Here’s what I did to enable Hook in Linear.

tell application "Linear"
    tell application "System Events"
        key code 43 using {command down, shift down}
        delay 0.1
        set address to the clipboard

        key code 47 using {command down}
        delay 0.1
        set issue_name to the clipboard

        return "[" & issue_name & "](" & address & ")"
    end tell
end tell

I use two of Linear’s keyboard shortcuts.

  • Cmd + Shift + , to copy the URL of the issue.
  • Cmd + . to copy the name of the issue.

They are formatted as a markdown link and saved into Hook’s register. 🎉 Now Hook can connect Linear issues with Stack Overflow, Github, internet links, etc.

Side note: I use Choosy to open Linear’s electron app (instead of my browser) whenever I try to open a Linear URL.

Gratitude > complaints

Appreciate what you have. Such a simple lesson, yet one so hard to live by. It’s all too easy to get caught up in the wants and desires and lose sight of what is already in front of you. As the stoic philosopher, Epictetus once wrote

He is a wise man who does not grieve for the things which he has not, but rejoices for those which he has.

This is as true as ever in our era of instant gratification. But how can you help yourself not to give in to your desires? To not complain about the state of things and crave for what could be? A few years ago, I did the Complaint Free World challenge. It’s straightforward but hard on the verge of impossible. Start a timer. Whenever you catch yourself complaining about anything — reset the timer. Keep doing that until you’ve gone for 21 days straight without complaining. Simple, right?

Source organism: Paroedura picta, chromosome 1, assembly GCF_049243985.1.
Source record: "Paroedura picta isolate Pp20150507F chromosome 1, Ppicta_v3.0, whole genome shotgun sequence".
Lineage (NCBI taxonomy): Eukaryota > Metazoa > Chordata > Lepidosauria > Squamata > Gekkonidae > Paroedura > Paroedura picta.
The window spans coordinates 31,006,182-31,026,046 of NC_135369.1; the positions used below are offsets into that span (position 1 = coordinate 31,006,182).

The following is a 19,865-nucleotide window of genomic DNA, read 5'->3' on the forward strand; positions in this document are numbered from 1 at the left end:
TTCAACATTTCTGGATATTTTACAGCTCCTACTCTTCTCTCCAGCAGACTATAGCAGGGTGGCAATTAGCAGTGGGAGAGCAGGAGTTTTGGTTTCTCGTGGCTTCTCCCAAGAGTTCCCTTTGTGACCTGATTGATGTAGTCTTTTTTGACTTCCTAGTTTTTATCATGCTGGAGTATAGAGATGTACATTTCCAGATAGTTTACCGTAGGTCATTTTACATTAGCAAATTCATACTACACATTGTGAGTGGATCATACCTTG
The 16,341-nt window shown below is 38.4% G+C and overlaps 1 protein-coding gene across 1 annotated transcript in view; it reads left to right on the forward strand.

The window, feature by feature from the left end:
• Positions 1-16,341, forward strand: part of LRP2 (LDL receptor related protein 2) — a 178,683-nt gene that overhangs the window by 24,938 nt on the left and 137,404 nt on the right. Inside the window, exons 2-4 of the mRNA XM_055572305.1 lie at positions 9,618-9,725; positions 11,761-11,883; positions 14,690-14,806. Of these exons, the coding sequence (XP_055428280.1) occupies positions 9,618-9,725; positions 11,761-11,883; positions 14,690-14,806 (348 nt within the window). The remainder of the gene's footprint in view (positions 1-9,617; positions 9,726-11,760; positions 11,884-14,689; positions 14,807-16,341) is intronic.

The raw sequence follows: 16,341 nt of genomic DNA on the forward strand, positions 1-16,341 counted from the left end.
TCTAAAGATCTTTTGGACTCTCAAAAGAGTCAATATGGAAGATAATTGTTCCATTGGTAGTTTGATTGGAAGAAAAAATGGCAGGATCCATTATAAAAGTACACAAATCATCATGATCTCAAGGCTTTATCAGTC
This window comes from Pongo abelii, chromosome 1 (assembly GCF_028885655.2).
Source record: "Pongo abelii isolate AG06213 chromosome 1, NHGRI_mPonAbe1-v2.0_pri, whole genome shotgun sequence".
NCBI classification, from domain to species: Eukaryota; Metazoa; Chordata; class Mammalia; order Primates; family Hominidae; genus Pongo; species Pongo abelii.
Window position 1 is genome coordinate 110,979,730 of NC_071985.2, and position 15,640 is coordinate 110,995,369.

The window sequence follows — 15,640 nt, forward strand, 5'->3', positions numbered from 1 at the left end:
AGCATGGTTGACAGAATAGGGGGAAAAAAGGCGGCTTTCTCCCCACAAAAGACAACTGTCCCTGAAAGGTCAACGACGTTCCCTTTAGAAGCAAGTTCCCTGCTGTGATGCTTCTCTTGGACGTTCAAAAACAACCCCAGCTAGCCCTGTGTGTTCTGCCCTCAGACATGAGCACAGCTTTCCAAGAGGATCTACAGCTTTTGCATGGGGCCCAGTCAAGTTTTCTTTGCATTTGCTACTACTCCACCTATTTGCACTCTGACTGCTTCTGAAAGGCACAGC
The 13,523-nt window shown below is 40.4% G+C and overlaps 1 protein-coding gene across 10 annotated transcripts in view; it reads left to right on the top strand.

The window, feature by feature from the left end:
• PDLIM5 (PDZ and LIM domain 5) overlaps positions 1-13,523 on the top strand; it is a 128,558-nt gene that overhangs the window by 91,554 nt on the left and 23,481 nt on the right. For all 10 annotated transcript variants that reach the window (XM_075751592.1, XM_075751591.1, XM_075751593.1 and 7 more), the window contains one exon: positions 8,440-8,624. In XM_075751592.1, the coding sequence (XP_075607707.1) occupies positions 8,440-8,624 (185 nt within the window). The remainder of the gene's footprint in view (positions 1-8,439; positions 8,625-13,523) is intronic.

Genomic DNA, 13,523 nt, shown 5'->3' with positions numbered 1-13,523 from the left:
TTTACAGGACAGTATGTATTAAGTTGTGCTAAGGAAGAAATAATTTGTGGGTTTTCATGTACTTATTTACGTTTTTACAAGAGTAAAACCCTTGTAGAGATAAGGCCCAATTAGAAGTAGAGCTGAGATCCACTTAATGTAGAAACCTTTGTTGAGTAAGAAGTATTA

I can’t remember if I managed to finish the challenge. But I vividly remember how illuminating it was to realize how much I complained. I consider myself solution-oriented, happy, and non-complaining per default. But the first few days of the challenge felt like I voiced complaint after complaint. It was a great reality check!

Since a couple of weeks, I’m trying a similar yet different practice. Whenever I catch myself complaining, I immediately counter it with something that I’m grateful for. Preferably something within the same topic. For example, if I catch myself complaining about the weather, I counter it with something about the weather that I’m grateful for. It’s less daunting than the challenge, and I like how it also makes a difference to other people. When they hear me complain, they’ll hopefully hear me be grateful a moment later.


Leader-to-leader is easiest explained by contrasting it with leader-to-follower. It’s common for people to unconsciously divide people into leaders and followers and make assumptions about what each group can do. These assumptions will influence the way we think and act and have an impact on performance.